For the past few decades, we have been able to see what happens when the Christian church decides that piety and feelings are more important than truth and evidence. Gradually, pastors decided to eliminate any discussion of apologetics as well as any integration between the Christian worldview and other areas of knowledge, e.g. – economics, politics, science. What were the consequences of this emotionalization of Christianity? Well, we basically handed the commanding heights of the culture to the secular left – including furnishing them with new soldiers from our own pious families.
Consider this article in The Stream about a recent decision by the Ohio Supreme Court.
The court’s Board of Professional Conduct was responding to a request submitted by several lawyers and judges, including C. Allen McConnell, a municipal court Judge whose predicament we addressedin “The ‘Soft’ Beginning of the Post-Obergefell Persecution.”
Judge McConnell said that as a Christian, he could not officiate at same-sex weddings. The Board of Professional Conduct of the Ohio Supreme Court said he must. In other words: Christians, check your faith at the bench or you may not serve as a judge in the state of Ohio.
It is helpful to go through the board’s opinion because it reveals how they will treat complaints filed against judges in the future. If a judge is the subject of a complaint filed by a lawyer, fellow judge or member of the public, the board reviews the complaint. They will apply the strained analysis of this opinion in determining whether to sanction, suspend or remove the judge from the bench.
In Ohio, judges are elected by the people, at every level, municipal, circuit court, appeals court or state Supreme Court. In many other states they are appointed. Where they are appointed there are growing efforts to weed out Christians. This advisory opinion presents a new way of removing Christians from the bench after the people have elected them to office.
In this seven-page opinion the Board claimed that there is a “self-evident principle that the personal, moral and religious beliefs of a judicial officer should never factor into the performance of any judicial duty.” In other words, Christians must check their faith at the bench if they serve as a judge in the state of Ohio.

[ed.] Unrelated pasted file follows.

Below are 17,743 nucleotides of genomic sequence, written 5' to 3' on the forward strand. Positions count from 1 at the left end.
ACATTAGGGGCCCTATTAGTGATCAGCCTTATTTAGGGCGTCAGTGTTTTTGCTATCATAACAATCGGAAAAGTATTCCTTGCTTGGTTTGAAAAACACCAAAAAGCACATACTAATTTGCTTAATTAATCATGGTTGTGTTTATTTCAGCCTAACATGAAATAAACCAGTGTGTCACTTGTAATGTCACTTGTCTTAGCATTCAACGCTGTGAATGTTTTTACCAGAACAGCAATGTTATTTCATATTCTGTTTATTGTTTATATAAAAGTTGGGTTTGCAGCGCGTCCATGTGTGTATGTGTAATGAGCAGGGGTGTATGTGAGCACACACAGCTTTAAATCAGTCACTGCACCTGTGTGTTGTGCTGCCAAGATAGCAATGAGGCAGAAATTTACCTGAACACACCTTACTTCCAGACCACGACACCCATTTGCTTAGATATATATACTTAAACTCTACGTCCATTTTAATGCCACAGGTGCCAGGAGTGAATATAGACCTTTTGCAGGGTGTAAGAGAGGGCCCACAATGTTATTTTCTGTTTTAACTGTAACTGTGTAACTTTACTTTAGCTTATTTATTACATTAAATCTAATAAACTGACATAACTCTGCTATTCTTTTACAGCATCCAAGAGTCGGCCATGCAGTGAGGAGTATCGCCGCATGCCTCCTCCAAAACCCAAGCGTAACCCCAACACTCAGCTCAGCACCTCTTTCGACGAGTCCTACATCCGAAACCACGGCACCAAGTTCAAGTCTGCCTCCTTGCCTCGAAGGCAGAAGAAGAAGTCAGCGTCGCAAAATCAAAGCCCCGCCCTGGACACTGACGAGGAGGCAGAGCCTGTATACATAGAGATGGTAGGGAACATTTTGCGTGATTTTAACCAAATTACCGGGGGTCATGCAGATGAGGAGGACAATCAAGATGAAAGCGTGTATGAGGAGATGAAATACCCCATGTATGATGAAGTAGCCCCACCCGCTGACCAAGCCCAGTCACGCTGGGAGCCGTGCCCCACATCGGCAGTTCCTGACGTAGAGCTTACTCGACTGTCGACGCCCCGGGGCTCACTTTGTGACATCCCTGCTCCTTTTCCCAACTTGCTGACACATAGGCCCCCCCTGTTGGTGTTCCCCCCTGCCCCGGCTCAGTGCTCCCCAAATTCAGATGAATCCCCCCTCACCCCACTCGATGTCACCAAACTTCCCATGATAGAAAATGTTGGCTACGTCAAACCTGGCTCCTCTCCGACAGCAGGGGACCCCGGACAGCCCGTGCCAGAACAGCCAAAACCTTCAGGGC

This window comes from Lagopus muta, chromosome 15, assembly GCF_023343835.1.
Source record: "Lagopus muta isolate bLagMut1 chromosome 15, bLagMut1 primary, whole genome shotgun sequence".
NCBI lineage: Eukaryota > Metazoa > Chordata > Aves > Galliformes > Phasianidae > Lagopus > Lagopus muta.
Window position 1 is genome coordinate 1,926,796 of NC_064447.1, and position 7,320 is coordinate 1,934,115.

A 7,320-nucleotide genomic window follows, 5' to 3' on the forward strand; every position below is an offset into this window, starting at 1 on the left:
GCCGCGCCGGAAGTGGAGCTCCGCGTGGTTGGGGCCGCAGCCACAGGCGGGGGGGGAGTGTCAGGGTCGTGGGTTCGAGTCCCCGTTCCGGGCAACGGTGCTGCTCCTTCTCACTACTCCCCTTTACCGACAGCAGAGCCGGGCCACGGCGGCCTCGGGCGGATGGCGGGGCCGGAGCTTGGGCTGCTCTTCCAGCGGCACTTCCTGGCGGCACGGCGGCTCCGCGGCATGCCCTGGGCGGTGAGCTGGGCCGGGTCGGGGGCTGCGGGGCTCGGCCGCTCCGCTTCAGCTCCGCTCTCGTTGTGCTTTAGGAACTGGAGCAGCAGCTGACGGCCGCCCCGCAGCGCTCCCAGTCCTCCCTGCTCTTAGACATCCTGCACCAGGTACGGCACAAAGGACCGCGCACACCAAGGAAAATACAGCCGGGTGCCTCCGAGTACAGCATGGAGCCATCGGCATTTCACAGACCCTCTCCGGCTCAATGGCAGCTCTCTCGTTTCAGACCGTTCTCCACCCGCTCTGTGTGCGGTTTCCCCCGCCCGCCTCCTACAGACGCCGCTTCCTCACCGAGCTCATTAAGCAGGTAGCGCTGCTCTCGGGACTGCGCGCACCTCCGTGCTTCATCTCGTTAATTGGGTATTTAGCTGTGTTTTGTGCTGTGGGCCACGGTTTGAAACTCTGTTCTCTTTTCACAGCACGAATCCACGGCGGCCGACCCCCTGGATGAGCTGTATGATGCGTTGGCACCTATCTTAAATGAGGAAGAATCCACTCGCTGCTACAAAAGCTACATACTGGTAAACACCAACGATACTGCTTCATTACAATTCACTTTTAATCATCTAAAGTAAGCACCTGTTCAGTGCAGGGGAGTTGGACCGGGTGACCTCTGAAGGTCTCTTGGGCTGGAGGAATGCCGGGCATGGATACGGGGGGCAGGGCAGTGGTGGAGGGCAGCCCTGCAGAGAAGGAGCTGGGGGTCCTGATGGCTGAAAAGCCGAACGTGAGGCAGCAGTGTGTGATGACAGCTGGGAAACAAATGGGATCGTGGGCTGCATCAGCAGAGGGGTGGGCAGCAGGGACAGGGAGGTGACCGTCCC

So what we have now is a kind of “religious test” for judges. If you are a devout Christian or a devout Jew, then you can’t be a judge in Ohio. Only people reject the Judeo-Christian ethics that founded this country can be judges.
So, if we go back 50 years, what were the churches doing to stop this? Were they educating people in apologetics? Were they encouraging people to stay married? Were they educating people about feminism, the sexual revolution and no-fault divorce? Were they paying attention to cosmology and fine-tuning discoveries and making them known to the flock? Were they teaching people about how to think Christianly about economics, foreign policy, free enterprise, and so on? Were they steering young people towards areas that are related to apologetics? Were they steering young people towards careers that would place them in positions of influence? No. We had other priorities – making people feel good, and avoid controversy and conflict.
Brett Kunkle, who works for Stand to Reason, posted an interesting commentary that I tweeted earlier this week. He talks about grilling a bunch of Christian parents by pretending to be an atheist professor.
He writes this:
There was no surprise factor. The parents knew who I was and the Christian organization I represented. Indeed, I told the audience what I was about to do, turned my back on them for just a moment, and then turned round again in full atheist character. I jumped into my role and they jumped into theirs, attempting to defend the faith against atheist professor “Dr. Kunkle.” Sadly, they were ill-equipped to handle my challenges. I was glad to see their fighting spirit, but their responses were only vigorous in style, not substance. After half an hour, many parents were exasperated and I ended the role-play.
“How was that for you?” I asked. “Extremely frustrating,” was the immediate parental consensus.
“Why was it so frustrating?” I pressed. One mom blurted out, “Because I didn’t have any good answers.” As soon as the words left her mouth, tears began streaming down her cheeks. It was a painful recognition of her own inadequacy and she knew what was at stake. As I glanced around the room, other parents were nodding in agreement, eyes moist with their own tears.
Caught off guard, I began to tear up, too. I felt such compassion for these good-hearted yet unequipped parents. Quickly gathering my emotions, I looked that mom in the eyes and gently replied, “I know exactly how you feel. I felt that way, too, when Dr. David Lane was dismantling my Christianity in front of my peers, in my college philosophy class.” I told the parents my story and encouraged them to prepare themselves so, in turn, they can prepare their own kids.
Afterward, parent after parent thanked me. They expressed their deep appreciation for the wake-up call, despite the accompanying painful realizations. And the mom who burst into tears? She walked up and gave me a big hug. Then she shared how her 21-year-old son, a student at Duke University, had turned his back on Christ while at college. She was convicted to begin a dialogue with him, as well as with her second son, a junior at Village Academy. I encouraged her, shared some resources, and gave her my email address with an open invitation to contact me anytime.
Christian parents: we need to do what it takes so that OUR sons and daughters get on the Ohio Supreme Court. We need to be the ones making these decisions, not the people on the secular left. If you send your kid off to Duke University unprepared, you’re not doing a good job at parenting.